I recommend arriving early to tour the living village before the dance performance begins. We came down from the falls for the tour at around 2 and were able to enjoy a private tour.
The dance was very crowded and everyone toured the village together afterward. Go early and beat the crowd.
There is a traditional dance performance at every day at 11:15 and 3:15.
First, the women danced, performing dances women traditionally danced just amongst themselves. Then it was the men’s turn, both dancing with powerful drums.
After the dancing, the troupe sang gospel music and offered their cd for sale to the guests.
It was very impressive and everyone seemed to be passionate about what they were doing.
Swazi Candles Centre
We spent the rest of the day after the cultural village relaxing at the hotel.
The manager of our hotel could not stop talking about the Swazi candles.
You MUST see the Swazi candles. You CAN’T MISS the Swazi candles, she insisted.
Apparently, it’s one of the most popular tourist attractions in Swaziland. I like candles and all, but I think there must be better things to do.
But we couldn’t ignore such a strong recommendation so we made time for a visit in the morning as we were leaving. I enjoyed watching them mold the rhinos and giraffes by hand.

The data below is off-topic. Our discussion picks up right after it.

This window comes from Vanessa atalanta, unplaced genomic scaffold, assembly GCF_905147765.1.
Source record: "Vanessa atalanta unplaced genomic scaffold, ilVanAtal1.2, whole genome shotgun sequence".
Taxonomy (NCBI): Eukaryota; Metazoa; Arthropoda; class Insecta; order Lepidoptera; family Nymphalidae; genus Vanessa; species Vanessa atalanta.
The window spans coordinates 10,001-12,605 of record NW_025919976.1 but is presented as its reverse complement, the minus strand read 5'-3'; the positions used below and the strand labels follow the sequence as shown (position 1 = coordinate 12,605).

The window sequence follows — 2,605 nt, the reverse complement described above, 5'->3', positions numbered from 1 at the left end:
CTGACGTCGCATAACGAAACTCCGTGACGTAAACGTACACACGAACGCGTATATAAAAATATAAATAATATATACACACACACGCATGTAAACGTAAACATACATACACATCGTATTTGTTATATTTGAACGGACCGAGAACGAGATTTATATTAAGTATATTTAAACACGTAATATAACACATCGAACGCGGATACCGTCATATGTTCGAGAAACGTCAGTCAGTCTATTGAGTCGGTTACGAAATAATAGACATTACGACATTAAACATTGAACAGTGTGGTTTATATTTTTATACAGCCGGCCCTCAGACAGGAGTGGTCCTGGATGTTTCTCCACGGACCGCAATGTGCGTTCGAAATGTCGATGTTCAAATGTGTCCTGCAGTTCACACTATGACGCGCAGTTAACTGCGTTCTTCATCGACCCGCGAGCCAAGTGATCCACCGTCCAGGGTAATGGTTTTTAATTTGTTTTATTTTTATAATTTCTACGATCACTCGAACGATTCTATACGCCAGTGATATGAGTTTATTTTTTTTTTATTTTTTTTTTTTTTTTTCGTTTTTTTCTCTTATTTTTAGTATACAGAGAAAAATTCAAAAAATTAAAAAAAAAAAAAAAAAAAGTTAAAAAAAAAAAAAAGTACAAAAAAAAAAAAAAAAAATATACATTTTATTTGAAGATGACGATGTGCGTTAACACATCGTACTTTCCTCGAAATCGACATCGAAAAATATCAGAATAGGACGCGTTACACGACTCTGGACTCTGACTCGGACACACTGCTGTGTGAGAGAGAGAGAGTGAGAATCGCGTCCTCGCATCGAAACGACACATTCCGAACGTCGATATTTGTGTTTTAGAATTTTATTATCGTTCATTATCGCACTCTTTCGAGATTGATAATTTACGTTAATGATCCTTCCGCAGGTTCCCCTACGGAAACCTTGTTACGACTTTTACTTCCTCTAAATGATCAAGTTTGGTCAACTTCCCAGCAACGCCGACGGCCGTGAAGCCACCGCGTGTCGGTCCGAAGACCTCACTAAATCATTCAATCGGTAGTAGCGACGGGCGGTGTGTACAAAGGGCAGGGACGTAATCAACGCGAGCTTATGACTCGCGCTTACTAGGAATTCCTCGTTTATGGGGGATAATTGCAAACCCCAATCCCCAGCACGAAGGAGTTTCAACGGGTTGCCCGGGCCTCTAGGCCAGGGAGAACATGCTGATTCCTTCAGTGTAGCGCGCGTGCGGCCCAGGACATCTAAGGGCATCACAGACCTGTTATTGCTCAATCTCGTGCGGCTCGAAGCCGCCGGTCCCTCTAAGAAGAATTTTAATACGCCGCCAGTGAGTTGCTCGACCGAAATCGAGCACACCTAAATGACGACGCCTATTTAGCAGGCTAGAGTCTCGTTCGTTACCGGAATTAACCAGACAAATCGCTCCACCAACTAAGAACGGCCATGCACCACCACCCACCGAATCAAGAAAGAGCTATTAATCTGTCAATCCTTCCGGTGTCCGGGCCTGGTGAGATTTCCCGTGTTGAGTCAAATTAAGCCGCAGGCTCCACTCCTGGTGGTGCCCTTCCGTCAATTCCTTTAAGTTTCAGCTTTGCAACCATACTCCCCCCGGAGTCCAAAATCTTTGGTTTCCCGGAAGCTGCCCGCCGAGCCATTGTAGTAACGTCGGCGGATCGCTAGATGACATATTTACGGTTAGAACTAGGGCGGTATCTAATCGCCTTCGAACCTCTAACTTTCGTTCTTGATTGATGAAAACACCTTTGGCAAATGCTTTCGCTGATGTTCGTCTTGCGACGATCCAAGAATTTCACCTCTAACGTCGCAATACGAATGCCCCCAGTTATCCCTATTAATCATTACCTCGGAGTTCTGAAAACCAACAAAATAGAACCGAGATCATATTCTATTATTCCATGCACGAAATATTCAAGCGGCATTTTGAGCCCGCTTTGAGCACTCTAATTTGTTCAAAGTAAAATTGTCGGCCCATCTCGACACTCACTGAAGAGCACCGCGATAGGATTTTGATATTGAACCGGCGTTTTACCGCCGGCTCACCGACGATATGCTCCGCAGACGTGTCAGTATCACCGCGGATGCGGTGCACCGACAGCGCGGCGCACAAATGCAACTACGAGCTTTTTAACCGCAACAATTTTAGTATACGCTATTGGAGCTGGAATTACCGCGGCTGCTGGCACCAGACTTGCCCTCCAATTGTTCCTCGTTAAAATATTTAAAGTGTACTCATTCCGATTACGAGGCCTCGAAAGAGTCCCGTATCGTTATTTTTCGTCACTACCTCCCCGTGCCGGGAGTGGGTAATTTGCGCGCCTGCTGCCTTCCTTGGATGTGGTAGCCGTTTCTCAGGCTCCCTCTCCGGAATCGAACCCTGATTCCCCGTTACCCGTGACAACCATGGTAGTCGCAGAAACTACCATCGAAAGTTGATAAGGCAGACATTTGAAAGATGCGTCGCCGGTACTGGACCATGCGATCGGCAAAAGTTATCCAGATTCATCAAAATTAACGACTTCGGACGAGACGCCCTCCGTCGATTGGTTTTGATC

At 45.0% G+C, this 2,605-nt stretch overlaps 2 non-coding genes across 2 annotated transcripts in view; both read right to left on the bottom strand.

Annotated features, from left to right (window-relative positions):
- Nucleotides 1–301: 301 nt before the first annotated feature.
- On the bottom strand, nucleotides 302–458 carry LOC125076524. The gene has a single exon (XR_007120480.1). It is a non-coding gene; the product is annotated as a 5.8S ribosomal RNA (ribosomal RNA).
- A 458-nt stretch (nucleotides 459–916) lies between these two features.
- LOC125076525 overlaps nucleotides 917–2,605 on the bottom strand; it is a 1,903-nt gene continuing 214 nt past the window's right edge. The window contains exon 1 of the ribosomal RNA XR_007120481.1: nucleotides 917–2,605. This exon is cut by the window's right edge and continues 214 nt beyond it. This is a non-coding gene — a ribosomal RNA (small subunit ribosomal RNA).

There are other shops and a cafe on the property as well, visit here for a list.
This complex in the Malkerns Valley is on the grounds of a large farm.
There are a few craft and souvenir shops, a guest house and a restaurant. We visited:
Man on Fire
Also based on our hotel manager’s recommendation we visited the Man on Fire cultural center and event space.
It was interesting, to say the least: full of mosaics and art installations.
It felt odd to be there in the morning when nothing is happening though, so if you have more time try to visit when there’s more going on.
For example, the space hosts the annual MTN Bushfire Festival.
Gone Rural Baskets
Colorful, high-quality hand-woven baskets woven by Swazi women.
If you want to bring back souvenirs and gifts that people actually want, this is it. The baskets are woven from indigenous and renewable fibers.
They are committed to uplifting and empowering women, providing work for 760 Swazi women.